We’re all on a path of constant transformation and adaptation – whether we’re in a leadership position or playing a supporting role. And learning, growing, and improving is all part of the process on the path to achieving our goals.
Nobody understands this journey better than Kat Cole.
Cole is a retail executive, startup investor and advisor, and avid humanitarian in some of the poorest areas of the world. Hustling through the corporate ranks, she made an improbable rise from humble beginnings as a hostess and waitress to running a multi-billion dollar food empire in under two decades.
Today, she's recognized in her industry for her tenacious work ethic, her ability to drive change while building strong teams and companies, and for leading by serving.
With audiences, Cole shares stories of the realities of driving change in dynamic environments, building teams that later built amazing brands and companies, and how she forged her own path by building relationships across sectors, iterating quickly, and helping others at every turn. She also credits her business success to her blend of humility, courage, and exercising “hustle muscle” — the grit and attributes she developed as a child growing up in less-than-ideal circumstances.
“Something I have learned the hard way is to be my own best coach,” she says.
Thriving on Self-Reflection
As a leader, Cole thrives on feedback and self-reflection, always striving for constant improvement and evolution. Over the course of her career, she's learned how to thrive (and to help companies do the same) by staying close to the customer — using data, culture, and capabilities to then pivot and create impact.
“Leadership is about serving others, learning, constant evolution, and transformation — the ability to choose your future, shape your path, and help others do the same,” says Cole.
For her personally, that means not allowing herself to be blinded by her own progress, and making sure to always take a step back for moments of reflection.
Cole makes a point of "checking in" regularly across all parts of her life — at work, at home, in business, and in relationships. The intent behind these check-ins is to make space to pause, reflect, connect, share intentions, learn, and to take action, in order to move forward faster.
On top of scheduling monthly check-ins with her husband, to help each other level up as an individual and as a partner, she also has regular check-ins with herself. Cole uses it as a method of personal accountability, believing it's never too late to act.
She calls it the "Hot Shot Rule.”
The Hot Shot Rule
Using the "Hot Shot Rule," Cole imagines that an awesomely talented new person is taking over her role (whether at work, or even at home). Then, putting herself in their shoes, she challenges herself to see the job through fresh eyes.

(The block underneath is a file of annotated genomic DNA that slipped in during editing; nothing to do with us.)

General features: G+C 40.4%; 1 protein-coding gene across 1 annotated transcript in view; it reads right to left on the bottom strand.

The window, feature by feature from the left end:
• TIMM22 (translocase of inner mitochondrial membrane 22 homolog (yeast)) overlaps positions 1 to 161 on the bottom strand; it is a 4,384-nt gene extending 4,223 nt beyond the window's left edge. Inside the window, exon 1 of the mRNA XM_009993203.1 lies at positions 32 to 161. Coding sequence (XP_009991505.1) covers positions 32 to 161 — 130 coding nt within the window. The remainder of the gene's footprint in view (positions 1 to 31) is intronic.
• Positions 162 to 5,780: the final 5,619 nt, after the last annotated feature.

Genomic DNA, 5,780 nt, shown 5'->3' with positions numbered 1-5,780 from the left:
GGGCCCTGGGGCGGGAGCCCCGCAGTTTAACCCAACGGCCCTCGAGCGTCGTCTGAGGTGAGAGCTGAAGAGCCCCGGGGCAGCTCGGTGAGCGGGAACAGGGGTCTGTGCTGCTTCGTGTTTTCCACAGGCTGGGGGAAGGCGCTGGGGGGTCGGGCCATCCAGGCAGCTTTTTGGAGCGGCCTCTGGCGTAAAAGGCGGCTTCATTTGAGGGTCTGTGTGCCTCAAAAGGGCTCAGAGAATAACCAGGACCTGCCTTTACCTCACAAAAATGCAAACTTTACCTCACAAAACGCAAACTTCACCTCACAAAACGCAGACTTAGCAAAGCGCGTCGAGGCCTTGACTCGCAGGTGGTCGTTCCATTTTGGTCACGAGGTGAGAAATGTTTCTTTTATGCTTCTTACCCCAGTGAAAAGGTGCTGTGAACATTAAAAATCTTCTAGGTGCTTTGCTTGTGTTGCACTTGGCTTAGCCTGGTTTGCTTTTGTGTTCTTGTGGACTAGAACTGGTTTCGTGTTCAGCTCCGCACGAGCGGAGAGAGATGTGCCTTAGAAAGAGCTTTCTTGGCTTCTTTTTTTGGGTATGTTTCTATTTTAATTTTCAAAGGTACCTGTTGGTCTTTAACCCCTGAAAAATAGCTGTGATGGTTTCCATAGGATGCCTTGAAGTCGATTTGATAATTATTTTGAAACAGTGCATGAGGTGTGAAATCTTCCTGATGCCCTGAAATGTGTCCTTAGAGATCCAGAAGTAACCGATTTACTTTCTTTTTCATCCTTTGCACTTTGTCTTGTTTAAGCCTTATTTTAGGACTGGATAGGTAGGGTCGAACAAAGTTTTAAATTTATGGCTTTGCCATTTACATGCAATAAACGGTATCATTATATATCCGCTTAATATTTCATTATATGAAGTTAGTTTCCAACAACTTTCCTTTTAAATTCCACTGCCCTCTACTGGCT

She asks herself a series of questions:
- What would happen if a hot shot took over my role?
- What's the one change he or she would make immediately?
- And why can’t I be the one to make those changes?
Viewing her company from the hot shot's perspective, opportunities and priorities immediately become more apparent. She then acts on her observations within 24 hours and shares the results of her actions with her team — to demonstrate vulnerability, constant improvement, and a bias for action.
By asking these key questions, Cole says, we can all surpass our own expectations and achieve more than we know. "It is important to have some exercise to keep pulling yourself out of your current environment and re-seeing your business and circumstances with fresh, 'first day on the job' eyes," Cole explains.
To keep a finger on all the necessary pulses, she advocates creating these types of feedback mechanisms for any person or team involved in something critical to their business.
As intimidating as it can be to consider the feedback we might receive or have to deliver while checking in with ourselves or others, Cole says we should be more afraid of what happens if we aren't made aware and don't change. She has learned to say, “I would be failing you and the company if…I didn’t make this change.”
"Think of the opportunities to grow that you could miss, but that are well within your capability to harness," she says.
Teach your organization to iterate, adapt, and succeed faster. Bring c-suite leader Kat Cole to your next event.
Megan Boley was a content marketing writer at WSB. When she’s not wordsmithing, she can be found with her nose in a book or planning her next adventure.